The theme of the Discussion Panel also draws attention to all new uses of the oceans, including potentially unsustainable ones. The criterion of sustainability will surely inform our view of any such uses. However, as with existing uses of the oceans, any new or proposed uses that may threaten marine biodiversity beyond the limits of national jurisdiction should in our view also be addressed on the basis of the ecosystem approach, an increasingly important planning and management tool. The European Union is committed to achieving the Johannesburg Plan of Implementation goal of application of this approach by 2010.
The European Union welcomes the progress made in establishing a regular process for the assessment of the global marine environment. We look forward to discussions tomorrow in the Workshop convened to consider the draft document prepared by the Group of Experts that met in March to consider the scope, general framework and outline of the regular process. The European Union believes that effective action to improve the conservation and management of the marine environment must be based on reliable scientific information concerning its present state and the dangers and risks it faces. The establishment of the GMA will be very helpful for this purpose and we look forward therefore to progress on this issue this week.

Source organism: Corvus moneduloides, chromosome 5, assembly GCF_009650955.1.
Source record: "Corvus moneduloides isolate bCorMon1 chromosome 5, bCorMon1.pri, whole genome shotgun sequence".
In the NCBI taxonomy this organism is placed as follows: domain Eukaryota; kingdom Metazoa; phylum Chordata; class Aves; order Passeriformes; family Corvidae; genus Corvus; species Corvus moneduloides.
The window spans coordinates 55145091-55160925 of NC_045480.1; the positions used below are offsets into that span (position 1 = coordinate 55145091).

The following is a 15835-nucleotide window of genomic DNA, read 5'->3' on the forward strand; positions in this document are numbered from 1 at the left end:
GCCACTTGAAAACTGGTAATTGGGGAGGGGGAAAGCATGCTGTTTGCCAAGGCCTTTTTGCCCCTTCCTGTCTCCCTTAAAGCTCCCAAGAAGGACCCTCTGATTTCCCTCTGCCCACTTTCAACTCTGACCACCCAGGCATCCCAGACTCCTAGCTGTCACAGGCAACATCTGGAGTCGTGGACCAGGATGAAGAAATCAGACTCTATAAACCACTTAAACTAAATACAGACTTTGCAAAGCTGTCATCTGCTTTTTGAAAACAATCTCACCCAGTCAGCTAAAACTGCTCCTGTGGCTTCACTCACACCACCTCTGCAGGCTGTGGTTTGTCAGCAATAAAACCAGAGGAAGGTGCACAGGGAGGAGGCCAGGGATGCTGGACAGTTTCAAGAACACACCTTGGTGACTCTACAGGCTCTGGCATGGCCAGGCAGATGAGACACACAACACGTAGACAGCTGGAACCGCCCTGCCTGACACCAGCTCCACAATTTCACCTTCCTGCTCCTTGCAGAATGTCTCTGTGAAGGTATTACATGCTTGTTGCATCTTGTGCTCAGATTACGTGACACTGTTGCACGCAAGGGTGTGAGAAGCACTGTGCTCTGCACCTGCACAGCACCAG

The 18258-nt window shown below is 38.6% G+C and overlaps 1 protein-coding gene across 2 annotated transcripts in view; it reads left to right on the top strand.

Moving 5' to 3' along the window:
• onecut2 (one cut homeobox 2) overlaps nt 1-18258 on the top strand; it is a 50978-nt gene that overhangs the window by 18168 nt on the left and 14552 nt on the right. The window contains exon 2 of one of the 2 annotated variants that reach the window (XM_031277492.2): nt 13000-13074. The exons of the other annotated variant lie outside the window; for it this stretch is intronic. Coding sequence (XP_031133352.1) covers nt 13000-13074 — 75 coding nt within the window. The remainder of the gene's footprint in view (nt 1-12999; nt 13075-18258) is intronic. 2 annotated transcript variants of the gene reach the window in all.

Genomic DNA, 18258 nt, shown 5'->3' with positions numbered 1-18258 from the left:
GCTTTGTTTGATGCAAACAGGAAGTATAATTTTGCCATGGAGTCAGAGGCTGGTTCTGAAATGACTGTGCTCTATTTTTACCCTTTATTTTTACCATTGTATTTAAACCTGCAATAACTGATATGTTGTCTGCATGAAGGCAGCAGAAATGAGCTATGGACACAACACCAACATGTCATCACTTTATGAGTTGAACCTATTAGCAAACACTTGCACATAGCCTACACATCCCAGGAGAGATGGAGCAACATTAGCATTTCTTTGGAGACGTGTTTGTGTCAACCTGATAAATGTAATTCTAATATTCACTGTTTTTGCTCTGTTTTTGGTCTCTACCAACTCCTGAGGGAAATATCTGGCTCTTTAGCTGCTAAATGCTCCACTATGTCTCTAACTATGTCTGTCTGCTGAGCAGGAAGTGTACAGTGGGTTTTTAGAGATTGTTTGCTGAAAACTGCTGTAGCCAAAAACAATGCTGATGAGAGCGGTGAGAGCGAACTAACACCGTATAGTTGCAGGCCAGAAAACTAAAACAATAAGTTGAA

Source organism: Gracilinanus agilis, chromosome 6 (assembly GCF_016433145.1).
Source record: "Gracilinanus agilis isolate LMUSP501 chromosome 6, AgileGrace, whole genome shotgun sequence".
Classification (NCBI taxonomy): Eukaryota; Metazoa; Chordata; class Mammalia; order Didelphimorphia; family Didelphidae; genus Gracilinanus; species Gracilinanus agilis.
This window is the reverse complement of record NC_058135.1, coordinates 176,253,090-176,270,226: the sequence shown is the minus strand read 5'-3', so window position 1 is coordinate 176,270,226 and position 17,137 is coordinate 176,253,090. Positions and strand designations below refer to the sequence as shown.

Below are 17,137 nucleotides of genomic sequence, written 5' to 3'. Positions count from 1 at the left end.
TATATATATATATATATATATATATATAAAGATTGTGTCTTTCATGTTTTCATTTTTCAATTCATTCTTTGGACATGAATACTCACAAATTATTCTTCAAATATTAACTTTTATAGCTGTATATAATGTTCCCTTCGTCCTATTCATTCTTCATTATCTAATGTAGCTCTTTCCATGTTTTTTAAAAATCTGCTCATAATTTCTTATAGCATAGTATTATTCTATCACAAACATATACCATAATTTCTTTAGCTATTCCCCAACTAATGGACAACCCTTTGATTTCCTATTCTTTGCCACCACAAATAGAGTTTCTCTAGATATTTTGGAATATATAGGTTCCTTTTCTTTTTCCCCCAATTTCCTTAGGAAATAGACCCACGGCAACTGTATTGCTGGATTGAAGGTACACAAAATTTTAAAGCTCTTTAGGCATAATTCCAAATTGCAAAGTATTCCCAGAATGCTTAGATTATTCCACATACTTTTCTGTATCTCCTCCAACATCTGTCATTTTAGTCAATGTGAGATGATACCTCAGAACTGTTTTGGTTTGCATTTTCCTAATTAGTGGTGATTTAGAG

The importance of an integrated approach to sustainable ocean management and policy is well established at this stage. An integrated approach is required as much in global oceans management as in arrangements made at regional and national levels. Such an approach will be greatly facilitated by the design of sound institutional arrangements and by effective co-ordination and co-operation between all relevant actors. It was for this reason that the European Union expressed its concern at the dissolution in 2001 of the Subcommittee on Oceans and Coastal Areas (SOCA), which had been established in 1993 to meet the extensive co-ordination needs identified by Chapter 17 of Agenda 21.